Article

Efficacy of a polyvalent injectable vaccine against Flavobacterium psychrophilum administered to rainbow trout (Oncorhynchus mykiss L.)

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  • Veterinary Medicines Directorate
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Abstract

Flavobacterium psychrophilum is one of the most important pathogens affecting cultured rainbow trout (Oncorhynchus mykiss). Recent information from UK salmonid farms showed country‐wide distribution of genetically and serologically divergent clones, which has hampered the development of a vaccine for rainbow trout fry syndrome. The current study assessed the efficacy of an injectable polyvalent vaccine containing formalin‐inactivated F. psychrophilum in rainbow trout. The vaccine was formulated with an oil adjuvant (Montanide ISA 760VG) or formalin‐killed cells alone. Duplicate groups of trout (60 ± 13 g) were given phosphate‐buffered saline or vaccine formulated with Montanide by intra‐peritoneal (i.p.) injection and challenged by intra‐muscular (i.m.) injection with a homologous and a heterologous isolate of F. psychrophilum at 525 degree days post‐vaccination (dd pv). Significant protection was achieved in vaccinated fish (p = 0.0001, RPS 76% homologous, 88% heterologous). Efficacy of the adjuvanted vaccine was also demonstrated by heterologous challenge at 1155 dd pv resulting in 100% protection, whereas survival in the un‐adjuvanted group was not significantly different from control fish. Levels of specific antibody at 1155 dd pv, as measured by ELISA, were significantly higher in the fish vaccinated with adjuvant when compared with unvaccinated fish.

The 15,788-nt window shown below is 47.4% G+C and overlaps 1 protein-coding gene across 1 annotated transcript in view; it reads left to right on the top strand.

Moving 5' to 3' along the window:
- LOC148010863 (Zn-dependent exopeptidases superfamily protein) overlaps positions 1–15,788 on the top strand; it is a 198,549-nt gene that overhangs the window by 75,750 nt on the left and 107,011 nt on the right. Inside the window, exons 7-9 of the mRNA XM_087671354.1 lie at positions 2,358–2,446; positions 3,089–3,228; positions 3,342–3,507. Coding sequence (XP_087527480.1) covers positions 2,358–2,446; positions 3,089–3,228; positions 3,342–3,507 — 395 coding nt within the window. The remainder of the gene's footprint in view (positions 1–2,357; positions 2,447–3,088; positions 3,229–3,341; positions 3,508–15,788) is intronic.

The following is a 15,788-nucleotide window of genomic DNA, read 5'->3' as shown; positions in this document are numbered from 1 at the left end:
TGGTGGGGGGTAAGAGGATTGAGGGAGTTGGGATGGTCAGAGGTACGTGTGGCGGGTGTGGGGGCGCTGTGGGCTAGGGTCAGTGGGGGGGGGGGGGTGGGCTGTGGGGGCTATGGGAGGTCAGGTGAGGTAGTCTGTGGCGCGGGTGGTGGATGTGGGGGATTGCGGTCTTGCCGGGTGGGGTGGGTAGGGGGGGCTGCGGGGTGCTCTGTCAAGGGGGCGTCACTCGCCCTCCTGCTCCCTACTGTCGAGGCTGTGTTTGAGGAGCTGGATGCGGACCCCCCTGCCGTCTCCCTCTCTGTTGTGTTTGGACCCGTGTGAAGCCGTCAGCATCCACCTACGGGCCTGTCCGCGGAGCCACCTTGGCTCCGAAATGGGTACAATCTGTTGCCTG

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... Many of these methods have proven efficacious in examples of terrestrial disease [35][36][37] but as of yet, few have been successful in providing consistently effective protection against BCWD/RTFS. In recent studies, there have been vaccine candidates/formulations that have shown promise against BCWD/RTFS [38][39][40] as well as some selective breeding regimes preventing outbreaks of this troublesome disease [41]. For all of these studies, very little is known regarding the cause of this enhanced protection. ...
... This is likely due to the components of the bacterial membrane, thus F. psychrophilum cells alone may not be as immunogenic as those of Vibrio anguillarum. Indeed, this has been observed in recent attempts to develop effective vaccines for BCWD/RTFS where injection with formalin-killed polyvalent F. psychrophilum alone was not protective but an adjuvanted version of the same formulation had much higher efficacy [38]. Additionally, a study by Ref. [40] reported promising results using a live-attenuated immersion vaccine for BCWD/RTFS [39,40]. ...
Article